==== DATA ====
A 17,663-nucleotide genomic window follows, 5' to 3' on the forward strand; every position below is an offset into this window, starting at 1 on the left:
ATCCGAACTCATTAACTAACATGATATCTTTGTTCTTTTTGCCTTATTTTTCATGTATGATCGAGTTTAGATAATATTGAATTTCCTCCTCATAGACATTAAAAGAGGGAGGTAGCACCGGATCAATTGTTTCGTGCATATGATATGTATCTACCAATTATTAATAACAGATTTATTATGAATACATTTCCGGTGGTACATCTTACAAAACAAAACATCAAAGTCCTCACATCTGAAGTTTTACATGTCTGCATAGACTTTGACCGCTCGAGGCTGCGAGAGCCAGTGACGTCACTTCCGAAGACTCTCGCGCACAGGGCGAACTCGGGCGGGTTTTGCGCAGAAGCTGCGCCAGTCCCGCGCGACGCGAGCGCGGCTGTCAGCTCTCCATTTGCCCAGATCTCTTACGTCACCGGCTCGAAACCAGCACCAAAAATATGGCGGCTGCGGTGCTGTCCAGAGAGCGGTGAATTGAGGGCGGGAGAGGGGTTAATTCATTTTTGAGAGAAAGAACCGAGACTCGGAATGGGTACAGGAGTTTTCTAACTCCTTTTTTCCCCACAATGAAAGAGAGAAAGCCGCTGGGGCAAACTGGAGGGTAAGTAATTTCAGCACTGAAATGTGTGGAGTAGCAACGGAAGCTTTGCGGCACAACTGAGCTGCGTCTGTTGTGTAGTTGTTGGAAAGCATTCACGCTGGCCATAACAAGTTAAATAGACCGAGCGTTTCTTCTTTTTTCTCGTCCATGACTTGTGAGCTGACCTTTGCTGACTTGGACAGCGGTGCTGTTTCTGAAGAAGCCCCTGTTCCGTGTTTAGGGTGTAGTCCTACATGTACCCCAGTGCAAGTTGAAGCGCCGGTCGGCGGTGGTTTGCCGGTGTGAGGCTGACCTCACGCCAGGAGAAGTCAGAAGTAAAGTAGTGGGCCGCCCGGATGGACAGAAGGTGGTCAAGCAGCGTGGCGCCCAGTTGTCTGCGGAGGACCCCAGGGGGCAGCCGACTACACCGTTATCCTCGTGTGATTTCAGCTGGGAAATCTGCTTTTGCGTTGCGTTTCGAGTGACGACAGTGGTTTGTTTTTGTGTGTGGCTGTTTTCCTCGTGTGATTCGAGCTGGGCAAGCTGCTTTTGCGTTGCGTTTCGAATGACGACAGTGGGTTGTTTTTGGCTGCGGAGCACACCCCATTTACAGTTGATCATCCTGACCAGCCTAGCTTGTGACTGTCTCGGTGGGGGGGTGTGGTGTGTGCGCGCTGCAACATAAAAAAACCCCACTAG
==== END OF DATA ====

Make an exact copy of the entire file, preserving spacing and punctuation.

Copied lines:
A 17,663-nucleotide genomic window follows, 5' to 3' on the forward strand; every position below is an offset into this window, starting at 1 on the left:
ATCCGAACTCATTAACTAACATGATATCTTTGTTCTTTTTGCCTTATTTTTCATGTATGATCGAGTTTAGATAATATTGAATTTCCTCCTCATAGACATTAAAAGAGGGAGGTAGCACCGGATCAATTGTTTCGTGCATATGATATGTATCTACCAATTATTAATAACAGATTTATTATGAATACATTTCCGGTGGTACATCTTACAAAACAAAACATCAAAGTCCTCACATCTGAAGTTTTACATGTCTGCATAGACTTTGACCGCTCGAGGCTGCGAGAGCCAGTGACGTCACTTCCGAAGACTCTCGCGCACAGGGCGAACTCGGGCGGGTTTTGCGCAGAAGCTGCGCCAGTCCCGCGCGACGCGAGCGCGGCTGTCAGCTCTCCATTTGCCCAGATCTCTTACGTCACCGGCTCGAAACCAGCACCAAAAATATGGCGGCTGCGGTGCTGTCCAGAGAGCGGTGAATTGAGGGCGGGAGAGGGGTTAATTCATTTTTGAGAGAAAGAACCGAGACTCGGAATGGGTACAGGAGTTTTCTAACTCCTTTTTTCCCCACAATGAAAGAGAGAAAGCCGCTGGGGCAAACTGGAGGGTAAGTAATTTCAGCACTGAAATGTGTGGAGTAGCAACGGAAGCTTTGCGGCACAACTGAGCTGCGTCTGTTGTGTAGTTGTTGGAAAGCATTCACGCTGGCCATAACAAGTTAAATAGACCGAGCGTTTCTTCTTTTTTCTCGTCCATGACTTGTGAGCTGACCTTTGCTGACTTGGACAGCGGTGCTGTTTCTGAAGAAGCCCCTGTTCCGTGTTTAGGGTGTAGTCCTACATGTACCCCAGTGCAAGTTGAAGCGCCGGTCGGCGGTGGTTTGCCGGTGTGAGGCTGACCTCACGCCAGGAGAAGTCAGAAGTAAAGTAGTGGGCCGCCCGGATGGACAGAAGGTGGTCAAGCAGCGTGGCGCCCAGTTGTCTGCGGAGGACCCCAGGGGGCAGCCGACTACACCGTTATCCTCGTGTGATTTCAGCTGGGAAATCTGCTTTTGCGTTGCGTTTCGAGTGACGACAGTGGTTTGTTTTTGTGTGTGGCTGTTTTCCTCGTGTGATTCGAGCTGGGCAAGCTGCTTTTGCGTTGCGTTTCGAATGACGACAGTGGGTTGTTTTTGGCTGCGGAGCACACCCCATTTACAGTTGATCATCCTGACCAGCCTAGCTTGTGACTGTCTCGGTGGGGGGGTGTGGTGTGTGCGCGCTGCAACATAAAAAAACCCCACTAG